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  1.  36
    Gun Violence and the Meaning of American Schools.Bryan R. Warnick, Sang Hyun Kim & Shannon Robinson - 2015 - Educational Theory 65 (4):371-386.
    In the United States, targeted school shootings have become a distinct genre of violence. In this essay, Bryan Warnick, Sang Hyun Kim, and Shannon Robinson examine the social meanings that exist in American society that might contribute to this phenomenon, focusing on the question: “Why are schools conceptualized as appropriate places to enact this form of gun violence?” The authors analyze the social meaning of American schooling by using empirical data, everyday observations, films, and poetry, and then connect these points (...)
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  2.  62
    Student Rights, Clarence Thomas, and the Revolutionary Vision of Education.Bryan R. Warnick, Bradley Rowe & Sang Hyun Kim - 2009 - Educational Theory 59 (2):145-165.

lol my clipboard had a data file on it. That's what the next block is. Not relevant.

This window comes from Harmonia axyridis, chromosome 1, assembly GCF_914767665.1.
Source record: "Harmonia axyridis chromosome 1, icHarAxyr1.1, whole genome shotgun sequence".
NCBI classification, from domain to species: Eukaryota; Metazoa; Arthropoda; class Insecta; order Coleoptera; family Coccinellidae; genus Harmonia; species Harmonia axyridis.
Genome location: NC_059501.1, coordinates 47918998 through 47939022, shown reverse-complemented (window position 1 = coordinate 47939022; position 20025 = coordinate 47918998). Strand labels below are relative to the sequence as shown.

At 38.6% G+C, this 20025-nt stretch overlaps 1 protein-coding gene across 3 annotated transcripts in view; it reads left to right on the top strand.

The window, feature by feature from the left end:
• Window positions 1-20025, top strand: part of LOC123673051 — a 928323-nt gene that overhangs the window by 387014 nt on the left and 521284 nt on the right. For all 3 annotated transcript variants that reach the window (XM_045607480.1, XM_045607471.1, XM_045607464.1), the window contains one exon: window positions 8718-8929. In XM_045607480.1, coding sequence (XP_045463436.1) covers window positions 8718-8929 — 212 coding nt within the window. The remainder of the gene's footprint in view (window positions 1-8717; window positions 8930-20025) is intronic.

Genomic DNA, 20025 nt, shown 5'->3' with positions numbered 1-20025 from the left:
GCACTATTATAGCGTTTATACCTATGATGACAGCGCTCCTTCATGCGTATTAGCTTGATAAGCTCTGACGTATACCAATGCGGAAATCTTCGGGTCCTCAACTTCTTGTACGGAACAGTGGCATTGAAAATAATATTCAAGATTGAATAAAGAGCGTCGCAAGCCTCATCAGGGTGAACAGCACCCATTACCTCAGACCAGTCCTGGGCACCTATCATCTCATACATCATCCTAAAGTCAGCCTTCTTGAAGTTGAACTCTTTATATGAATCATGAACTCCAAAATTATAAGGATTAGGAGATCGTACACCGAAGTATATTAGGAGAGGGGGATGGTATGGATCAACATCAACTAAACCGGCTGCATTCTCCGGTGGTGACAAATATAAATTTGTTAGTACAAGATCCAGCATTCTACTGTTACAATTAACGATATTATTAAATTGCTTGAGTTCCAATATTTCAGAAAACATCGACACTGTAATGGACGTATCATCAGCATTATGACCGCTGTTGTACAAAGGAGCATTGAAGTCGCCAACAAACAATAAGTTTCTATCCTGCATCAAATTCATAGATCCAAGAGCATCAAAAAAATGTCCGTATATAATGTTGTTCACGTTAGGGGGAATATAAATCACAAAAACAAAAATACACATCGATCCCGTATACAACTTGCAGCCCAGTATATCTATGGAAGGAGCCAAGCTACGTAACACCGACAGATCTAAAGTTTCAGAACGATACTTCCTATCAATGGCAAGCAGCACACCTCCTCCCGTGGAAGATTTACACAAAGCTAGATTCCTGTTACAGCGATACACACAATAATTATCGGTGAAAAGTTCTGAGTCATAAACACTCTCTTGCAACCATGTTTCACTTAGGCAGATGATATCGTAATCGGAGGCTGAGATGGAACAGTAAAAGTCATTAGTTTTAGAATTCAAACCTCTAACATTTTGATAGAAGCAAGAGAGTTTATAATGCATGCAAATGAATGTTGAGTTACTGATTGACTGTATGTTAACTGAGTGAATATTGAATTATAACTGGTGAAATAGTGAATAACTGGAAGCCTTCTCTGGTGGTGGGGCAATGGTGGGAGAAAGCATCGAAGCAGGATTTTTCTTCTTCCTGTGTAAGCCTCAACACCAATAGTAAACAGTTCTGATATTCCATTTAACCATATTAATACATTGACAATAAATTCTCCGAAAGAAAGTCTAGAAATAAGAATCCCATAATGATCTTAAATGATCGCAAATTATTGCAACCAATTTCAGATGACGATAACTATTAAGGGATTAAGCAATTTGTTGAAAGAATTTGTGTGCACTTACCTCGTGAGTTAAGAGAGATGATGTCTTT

In his concurring opinion to the 2007 U.S. Supreme Court decision, Morse v. Frederick, Justice Clarence Thomas argues that the Tinker decision, which granted students constitutional rights in public schools, should be overturned on originalist grounds. In this essay, Bryan Warnick, Bradley Rowe, and Sang Hyun Kim make the case that Thomas’s originalist analysis is inconclusive. Instead of looking at court decisions relating to public education starting in the middle of the nineteenth century to establish original meaning, as Thomas does, (...)
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    The Problem of Authority: What Can Korean Education Learn From Dewey?Sang Hyun Kim - 2013 - Education and Culture 29 (1):64-83.
    The importance of moral education and teachers' moral authority based on Confucianism1 has long remained the central feature of Korean education. Korean society, traditionally, not only granted teachers the same authority as parents, but more significantly, attributed to them even greater responsibility for children's moral and intellectual development (Sorensen, 1994, 27-28). In a circumstance in which the teacher is regarded as a moral exemplar and is given remarkable authority by parents to develop their children's moral character, as Sorenson (1994) observed, (...)
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